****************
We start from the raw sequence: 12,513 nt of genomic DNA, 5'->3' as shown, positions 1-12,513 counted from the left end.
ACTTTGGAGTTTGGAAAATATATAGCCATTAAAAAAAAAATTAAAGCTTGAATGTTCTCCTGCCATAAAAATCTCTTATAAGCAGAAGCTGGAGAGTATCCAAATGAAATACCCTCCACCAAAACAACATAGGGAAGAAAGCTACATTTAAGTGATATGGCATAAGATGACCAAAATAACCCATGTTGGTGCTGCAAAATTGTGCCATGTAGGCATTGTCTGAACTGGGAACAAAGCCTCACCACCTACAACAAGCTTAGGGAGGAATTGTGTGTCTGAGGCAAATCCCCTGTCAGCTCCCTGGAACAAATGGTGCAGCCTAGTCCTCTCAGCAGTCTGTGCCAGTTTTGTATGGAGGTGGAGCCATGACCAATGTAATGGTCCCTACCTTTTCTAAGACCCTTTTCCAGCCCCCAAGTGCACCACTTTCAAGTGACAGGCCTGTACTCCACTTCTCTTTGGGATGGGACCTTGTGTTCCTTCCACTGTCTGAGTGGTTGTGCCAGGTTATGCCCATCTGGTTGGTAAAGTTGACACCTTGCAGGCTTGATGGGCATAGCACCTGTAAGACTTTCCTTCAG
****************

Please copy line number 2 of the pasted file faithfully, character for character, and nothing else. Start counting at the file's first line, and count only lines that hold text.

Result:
ACTTTGGAGTTTGGAAAATATATAGCCATTAAAAAAAAAATTAAAGCTTGAATGTTCTCCTGCCATAAAAATCTCTTATAAGCAGAAGCTGGAGAGTATCCAAATGAAATACCCTCCACCAAAACAACATAGGGAAGAAAGCTACATTTAAGTGATATGGCATAAGATGACCAAAATAACCCATGTTGGTGCTGCAAAATTGTGCCATGTAGGCATTGTCTGAACTGGGAACAAAGCCTCACCACCTACAACAAGCTTAGGGAGGAATTGTGTGTCTGAGGCAAATCCCCTGTCAGCTCCCTGGAACAAATGGTGCAGCCTAGTCCTCTCAGCAGTCTGTGCCAGTTTTGTATGGAGGTGGAGCCATGACCAATGTAATGGTCCCTACCTTTTCTAAGACCCTTTTCCAGCCCCCAAGTGCACCACTTTCAAGTGACAGGCCTGTACTCCACTTCTCTTTGGGATGGGACCTTGTGTTCCTTCCACTGTCTGAGTGGTTGTGCCAGGTTATGCCCATCTGGTTGGTAAAGTTGACACCTTGCAGGCTTGATGGGCATAGCACCTGTAAGACTTTCCTTCAG